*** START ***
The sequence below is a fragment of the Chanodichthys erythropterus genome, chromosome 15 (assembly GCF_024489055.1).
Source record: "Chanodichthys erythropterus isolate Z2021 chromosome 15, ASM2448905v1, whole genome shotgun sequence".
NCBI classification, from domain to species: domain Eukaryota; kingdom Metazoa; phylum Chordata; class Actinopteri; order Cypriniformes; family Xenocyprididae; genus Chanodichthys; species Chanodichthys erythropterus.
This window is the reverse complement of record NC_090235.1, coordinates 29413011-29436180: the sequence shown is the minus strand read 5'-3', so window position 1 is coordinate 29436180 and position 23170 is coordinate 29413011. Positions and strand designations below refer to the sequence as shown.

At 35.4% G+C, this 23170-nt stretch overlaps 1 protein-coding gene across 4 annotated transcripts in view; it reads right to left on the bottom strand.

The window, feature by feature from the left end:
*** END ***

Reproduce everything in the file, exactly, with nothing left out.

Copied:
The sequence below is a fragment of the Chanodichthys erythropterus genome, chromosome 15 (assembly GCF_024489055.1).
Source record: "Chanodichthys erythropterus isolate Z2021 chromosome 15, ASM2448905v1, whole genome shotgun sequence".
NCBI classification, from domain to species: domain Eukaryota; kingdom Metazoa; phylum Chordata; class Actinopteri; order Cypriniformes; family Xenocyprididae; genus Chanodichthys; species Chanodichthys erythropterus.
This window is the reverse complement of record NC_090235.1, coordinates 29413011-29436180: the sequence shown is the minus strand read 5'-3', so window position 1 is coordinate 29436180 and position 23170 is coordinate 29413011. Positions and strand designations below refer to the sequence as shown.

At 35.4% G+C, this 23170-nt stretch overlaps 1 protein-coding gene across 4 annotated transcripts in view; it reads right to left on the bottom strand.

The window, feature by feature from the left end: